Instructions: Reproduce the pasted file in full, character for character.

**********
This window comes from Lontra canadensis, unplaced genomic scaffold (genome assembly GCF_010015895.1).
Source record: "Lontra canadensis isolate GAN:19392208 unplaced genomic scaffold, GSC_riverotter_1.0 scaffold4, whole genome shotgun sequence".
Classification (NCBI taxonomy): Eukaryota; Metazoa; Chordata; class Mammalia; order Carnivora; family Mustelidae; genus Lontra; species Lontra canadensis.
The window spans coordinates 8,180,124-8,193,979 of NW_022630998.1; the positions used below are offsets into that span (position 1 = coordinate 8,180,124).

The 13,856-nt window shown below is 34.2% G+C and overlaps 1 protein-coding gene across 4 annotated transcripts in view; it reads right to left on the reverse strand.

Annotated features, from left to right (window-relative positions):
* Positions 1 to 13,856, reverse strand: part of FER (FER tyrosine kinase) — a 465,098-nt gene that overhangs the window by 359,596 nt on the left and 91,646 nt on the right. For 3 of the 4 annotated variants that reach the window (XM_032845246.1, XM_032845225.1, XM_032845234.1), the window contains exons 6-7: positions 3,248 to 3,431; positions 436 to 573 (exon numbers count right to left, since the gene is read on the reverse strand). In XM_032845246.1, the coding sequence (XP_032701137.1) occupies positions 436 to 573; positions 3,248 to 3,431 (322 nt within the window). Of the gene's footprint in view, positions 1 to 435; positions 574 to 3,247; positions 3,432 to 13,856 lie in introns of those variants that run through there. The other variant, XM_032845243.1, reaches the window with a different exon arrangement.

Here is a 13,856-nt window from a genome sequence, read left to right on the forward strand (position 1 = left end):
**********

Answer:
This window comes from Lontra canadensis, unplaced genomic scaffold (genome assembly GCF_010015895.1).
Source record: "Lontra canadensis isolate GAN:19392208 unplaced genomic scaffold, GSC_riverotter_1.0 scaffold4, whole genome shotgun sequence".
Classification (NCBI taxonomy): Eukaryota; Metazoa; Chordata; class Mammalia; order Carnivora; family Mustelidae; genus Lontra; species Lontra canadensis.
The window spans coordinates 8,180,124-8,193,979 of NW_022630998.1; the positions used below are offsets into that span (position 1 = coordinate 8,180,124).

The 13,856-nt window shown below is 34.2% G+C and overlaps 1 protein-coding gene across 4 annotated transcripts in view; it reads right to left on the reverse strand.

Annotated features, from left to right (window-relative positions):
* Positions 1 to 13,856, reverse strand: part of FER (FER tyrosine kinase) — a 465,098-nt gene that overhangs the window by 359,596 nt on the left and 91,646 nt on the right. For 3 of the 4 annotated variants that reach the window (XM_032845246.1, XM_032845225.1, XM_032845234.1), the window contains exons 6-7: positions 3,248 to 3,431; positions 436 to 573 (exon numbers count right to left, since the gene is read on the reverse strand). In XM_032845246.1, the coding sequence (XP_032701137.1) occupies positions 436 to 573; positions 3,248 to 3,431 (322 nt within the window). Of the gene's footprint in view, positions 1 to 435; positions 574 to 3,247; positions 3,432 to 13,856 lie in introns of those variants that run through there. The other variant, XM_032845243.1, reaches the window with a different exon arrangement.

Here is a 13,856-nt window from a genome sequence, read left to right on the forward strand (position 1 = left end):